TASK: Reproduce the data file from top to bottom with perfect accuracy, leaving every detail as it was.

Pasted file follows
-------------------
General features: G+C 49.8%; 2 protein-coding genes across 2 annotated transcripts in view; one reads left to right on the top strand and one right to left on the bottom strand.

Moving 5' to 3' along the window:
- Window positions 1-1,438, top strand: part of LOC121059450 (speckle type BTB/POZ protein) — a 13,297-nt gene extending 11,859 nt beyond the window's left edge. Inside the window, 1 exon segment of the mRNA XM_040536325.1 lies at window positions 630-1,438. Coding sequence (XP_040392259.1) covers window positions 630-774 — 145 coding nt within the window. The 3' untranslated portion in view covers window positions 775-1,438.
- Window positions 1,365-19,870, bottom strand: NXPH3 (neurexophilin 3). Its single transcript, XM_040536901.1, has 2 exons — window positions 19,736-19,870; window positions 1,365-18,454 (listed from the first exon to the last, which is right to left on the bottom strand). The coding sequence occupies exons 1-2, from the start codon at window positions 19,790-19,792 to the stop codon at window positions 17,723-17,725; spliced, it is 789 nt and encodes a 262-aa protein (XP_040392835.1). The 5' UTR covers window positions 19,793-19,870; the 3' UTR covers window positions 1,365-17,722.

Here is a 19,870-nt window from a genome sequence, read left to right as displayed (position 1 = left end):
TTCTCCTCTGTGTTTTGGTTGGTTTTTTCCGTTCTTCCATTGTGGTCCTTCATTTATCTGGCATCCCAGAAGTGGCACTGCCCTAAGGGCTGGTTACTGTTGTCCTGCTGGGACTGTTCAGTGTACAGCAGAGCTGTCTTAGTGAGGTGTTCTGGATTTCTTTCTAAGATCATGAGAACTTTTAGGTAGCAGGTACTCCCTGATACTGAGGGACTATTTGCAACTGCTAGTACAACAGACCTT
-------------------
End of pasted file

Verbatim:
General features: G+C 49.8%; 2 protein-coding genes across 2 annotated transcripts in view; one reads left to right on the top strand and one right to left on the bottom strand.

Moving 5' to 3' along the window:
- Window positions 1-1,438, top strand: part of LOC121059450 (speckle type BTB/POZ protein) — a 13,297-nt gene extending 11,859 nt beyond the window's left edge. Inside the window, 1 exon segment of the mRNA XM_040536325.1 lies at window positions 630-1,438. Coding sequence (XP_040392259.1) covers window positions 630-774 — 145 coding nt within the window. The 3' untranslated portion in view covers window positions 775-1,438.
- Window positions 1,365-19,870, bottom strand: NXPH3 (neurexophilin 3). Its single transcript, XM_040536901.1, has 2 exons — window positions 19,736-19,870; window positions 1,365-18,454 (listed from the first exon to the last, which is right to left on the bottom strand). The coding sequence occupies exons 1-2, from the start codon at window positions 19,790-19,792 to the stop codon at window positions 17,723-17,725; spliced, it is 789 nt and encodes a 262-aa protein (XP_040392835.1). The 5' UTR covers window positions 19,793-19,870; the 3' UTR covers window positions 1,365-17,722.

Here is a 19,870-nt window from a genome sequence, read left to right as displayed (position 1 = left end):
TTCTCCTCTGTGTTTTGGTTGGTTTTTTCCGTTCTTCCATTGTGGTCCTTCATTTATCTGGCATCCCAGAAGTGGCACTGCCCTAAGGGCTGGTTACTGTTGTCCTGCTGGGACTGTTCAGTGTACAGCAGAGCTGTCTTAGTGAGGTGTTCTGGATTTCTTTCTAAGATCATGAGAACTTTTAGGTAGCAGGTACTCCCTGATACTGAGGGACTATTTGCAACTGCTAGTACAACAGACCTT